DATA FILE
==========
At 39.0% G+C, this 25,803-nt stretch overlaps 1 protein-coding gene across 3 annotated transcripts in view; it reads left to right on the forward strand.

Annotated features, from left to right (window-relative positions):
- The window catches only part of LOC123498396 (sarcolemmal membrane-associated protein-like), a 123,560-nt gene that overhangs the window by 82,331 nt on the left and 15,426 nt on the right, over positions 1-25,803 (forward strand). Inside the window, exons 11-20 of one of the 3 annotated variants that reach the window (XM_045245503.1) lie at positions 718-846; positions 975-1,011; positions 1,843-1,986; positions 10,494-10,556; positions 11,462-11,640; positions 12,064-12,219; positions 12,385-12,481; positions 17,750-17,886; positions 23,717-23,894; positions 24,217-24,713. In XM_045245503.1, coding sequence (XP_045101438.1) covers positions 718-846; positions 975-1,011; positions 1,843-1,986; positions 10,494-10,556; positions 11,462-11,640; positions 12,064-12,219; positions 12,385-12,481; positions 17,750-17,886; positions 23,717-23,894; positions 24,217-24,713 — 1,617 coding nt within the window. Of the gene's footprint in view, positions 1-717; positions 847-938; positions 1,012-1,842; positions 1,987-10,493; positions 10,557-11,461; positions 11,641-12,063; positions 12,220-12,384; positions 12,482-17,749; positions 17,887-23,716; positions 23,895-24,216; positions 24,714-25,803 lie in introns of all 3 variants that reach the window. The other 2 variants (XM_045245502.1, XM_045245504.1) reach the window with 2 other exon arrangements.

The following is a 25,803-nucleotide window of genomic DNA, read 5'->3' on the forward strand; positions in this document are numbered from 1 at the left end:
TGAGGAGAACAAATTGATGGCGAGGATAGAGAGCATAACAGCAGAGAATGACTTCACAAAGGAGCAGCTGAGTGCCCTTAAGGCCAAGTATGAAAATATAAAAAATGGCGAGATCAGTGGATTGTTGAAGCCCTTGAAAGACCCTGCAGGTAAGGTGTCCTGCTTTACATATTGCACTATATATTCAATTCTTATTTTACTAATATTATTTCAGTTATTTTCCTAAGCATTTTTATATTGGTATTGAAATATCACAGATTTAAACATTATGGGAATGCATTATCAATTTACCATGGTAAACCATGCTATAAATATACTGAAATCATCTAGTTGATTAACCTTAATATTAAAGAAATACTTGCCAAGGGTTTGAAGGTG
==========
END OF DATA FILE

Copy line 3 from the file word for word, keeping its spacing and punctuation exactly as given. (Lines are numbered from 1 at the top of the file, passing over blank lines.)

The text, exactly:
- The window catches only part of LOC123498396 (sarcolemmal membrane-associated protein-like), a 123,560-nt gene that overhangs the window by 82,331 nt on the left and 15,426 nt on the right, over positions 1-25,803 (forward strand). Inside the window, exons 11-20 of one of the 3 annotated variants that reach the window (XM_045245503.1) lie at positions 718-846; positions 975-1,011; positions 1,843-1,986; positions 10,494-10,556; positions 11,462-11,640; positions 12,064-12,219; positions 12,385-12,481; positions 17,750-17,886; positions 23,717-23,894; positions 24,217-24,713. In XM_045245503.1, coding sequence (XP_045101438.1) covers positions 718-846; positions 975-1,011; positions 1,843-1,986; positions 10,494-10,556; positions 11,462-11,640; positions 12,064-12,219; positions 12,385-12,481; positions 17,750-17,886; positions 23,717-23,894; positions 24,217-24,713 — 1,617 coding nt within the window. Of the gene's footprint in view, positions 1-717; positions 847-938; positions 1,012-1,842; positions 1,987-10,493; positions 10,557-11,461; positions 11,641-12,063; positions 12,220-12,384; positions 12,482-17,749; positions 17,887-23,716; positions 23,895-24,216; positions 24,714-25,803 lie in introns of all 3 variants that reach the window. The other 2 variants (XM_045245502.1, XM_045245504.1) reach the window with 2 other exon arrangements.